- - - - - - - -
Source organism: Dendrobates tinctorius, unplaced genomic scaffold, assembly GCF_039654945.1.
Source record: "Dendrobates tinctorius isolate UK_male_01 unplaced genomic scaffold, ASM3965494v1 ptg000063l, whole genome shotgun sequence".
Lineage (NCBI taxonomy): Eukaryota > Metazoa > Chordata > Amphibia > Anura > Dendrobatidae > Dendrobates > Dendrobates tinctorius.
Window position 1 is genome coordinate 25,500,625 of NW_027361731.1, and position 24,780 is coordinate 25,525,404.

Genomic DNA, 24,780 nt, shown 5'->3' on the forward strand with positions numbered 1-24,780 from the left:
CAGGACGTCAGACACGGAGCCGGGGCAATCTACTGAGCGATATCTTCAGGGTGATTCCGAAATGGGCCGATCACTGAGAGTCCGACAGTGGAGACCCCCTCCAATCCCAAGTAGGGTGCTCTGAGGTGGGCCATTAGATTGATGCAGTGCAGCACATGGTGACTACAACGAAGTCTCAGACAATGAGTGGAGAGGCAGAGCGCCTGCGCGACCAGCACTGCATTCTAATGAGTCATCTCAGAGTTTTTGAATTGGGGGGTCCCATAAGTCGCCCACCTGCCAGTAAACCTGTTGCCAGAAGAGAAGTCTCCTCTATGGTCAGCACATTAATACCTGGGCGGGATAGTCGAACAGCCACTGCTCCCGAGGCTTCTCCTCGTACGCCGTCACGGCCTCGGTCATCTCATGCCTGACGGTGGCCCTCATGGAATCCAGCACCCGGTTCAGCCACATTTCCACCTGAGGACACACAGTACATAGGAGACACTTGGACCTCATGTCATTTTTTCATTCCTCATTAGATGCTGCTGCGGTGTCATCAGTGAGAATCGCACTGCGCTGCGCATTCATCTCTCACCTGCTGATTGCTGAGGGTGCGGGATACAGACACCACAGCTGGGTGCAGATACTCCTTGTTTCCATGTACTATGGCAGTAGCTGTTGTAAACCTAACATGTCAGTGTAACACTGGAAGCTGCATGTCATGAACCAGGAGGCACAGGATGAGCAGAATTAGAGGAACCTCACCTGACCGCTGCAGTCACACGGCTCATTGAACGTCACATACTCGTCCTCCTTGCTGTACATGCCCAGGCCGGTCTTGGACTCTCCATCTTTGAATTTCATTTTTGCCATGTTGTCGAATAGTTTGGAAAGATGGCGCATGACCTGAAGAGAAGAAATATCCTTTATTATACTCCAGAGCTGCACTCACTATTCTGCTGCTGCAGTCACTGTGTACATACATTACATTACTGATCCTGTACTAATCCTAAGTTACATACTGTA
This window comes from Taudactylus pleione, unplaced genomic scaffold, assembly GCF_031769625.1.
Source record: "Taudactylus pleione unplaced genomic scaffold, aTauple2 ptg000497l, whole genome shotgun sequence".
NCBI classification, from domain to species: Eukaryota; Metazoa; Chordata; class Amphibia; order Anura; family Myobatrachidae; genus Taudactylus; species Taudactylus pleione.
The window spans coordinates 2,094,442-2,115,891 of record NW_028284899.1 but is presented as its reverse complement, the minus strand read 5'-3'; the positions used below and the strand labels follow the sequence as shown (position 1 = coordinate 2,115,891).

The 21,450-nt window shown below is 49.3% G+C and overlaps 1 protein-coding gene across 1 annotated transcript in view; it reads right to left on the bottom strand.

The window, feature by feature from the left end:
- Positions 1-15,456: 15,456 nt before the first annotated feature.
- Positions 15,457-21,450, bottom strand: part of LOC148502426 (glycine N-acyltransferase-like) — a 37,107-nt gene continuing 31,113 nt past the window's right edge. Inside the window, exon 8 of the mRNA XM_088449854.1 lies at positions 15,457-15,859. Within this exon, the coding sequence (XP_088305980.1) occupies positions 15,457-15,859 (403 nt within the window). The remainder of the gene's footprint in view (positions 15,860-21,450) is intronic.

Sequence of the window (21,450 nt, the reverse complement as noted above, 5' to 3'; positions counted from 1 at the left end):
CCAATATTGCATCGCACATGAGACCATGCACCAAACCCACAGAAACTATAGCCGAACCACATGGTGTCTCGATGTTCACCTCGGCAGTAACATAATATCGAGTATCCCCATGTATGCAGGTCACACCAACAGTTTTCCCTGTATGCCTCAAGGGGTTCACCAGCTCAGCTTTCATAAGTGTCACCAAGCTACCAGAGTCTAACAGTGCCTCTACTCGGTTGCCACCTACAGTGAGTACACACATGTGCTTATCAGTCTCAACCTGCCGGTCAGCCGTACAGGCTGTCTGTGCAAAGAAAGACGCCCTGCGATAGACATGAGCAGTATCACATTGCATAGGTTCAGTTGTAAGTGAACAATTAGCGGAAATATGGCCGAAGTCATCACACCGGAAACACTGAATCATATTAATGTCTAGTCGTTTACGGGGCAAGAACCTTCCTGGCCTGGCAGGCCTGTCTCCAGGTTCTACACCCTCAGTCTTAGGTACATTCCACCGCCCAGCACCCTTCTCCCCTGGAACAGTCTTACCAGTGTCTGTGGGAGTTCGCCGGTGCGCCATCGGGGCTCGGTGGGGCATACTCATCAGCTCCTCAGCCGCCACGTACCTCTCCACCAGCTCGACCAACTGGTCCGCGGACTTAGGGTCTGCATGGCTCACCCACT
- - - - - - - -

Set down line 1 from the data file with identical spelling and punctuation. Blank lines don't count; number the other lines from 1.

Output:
Source organism: Dendrobates tinctorius, unplaced genomic scaffold, assembly GCF_039654945.1.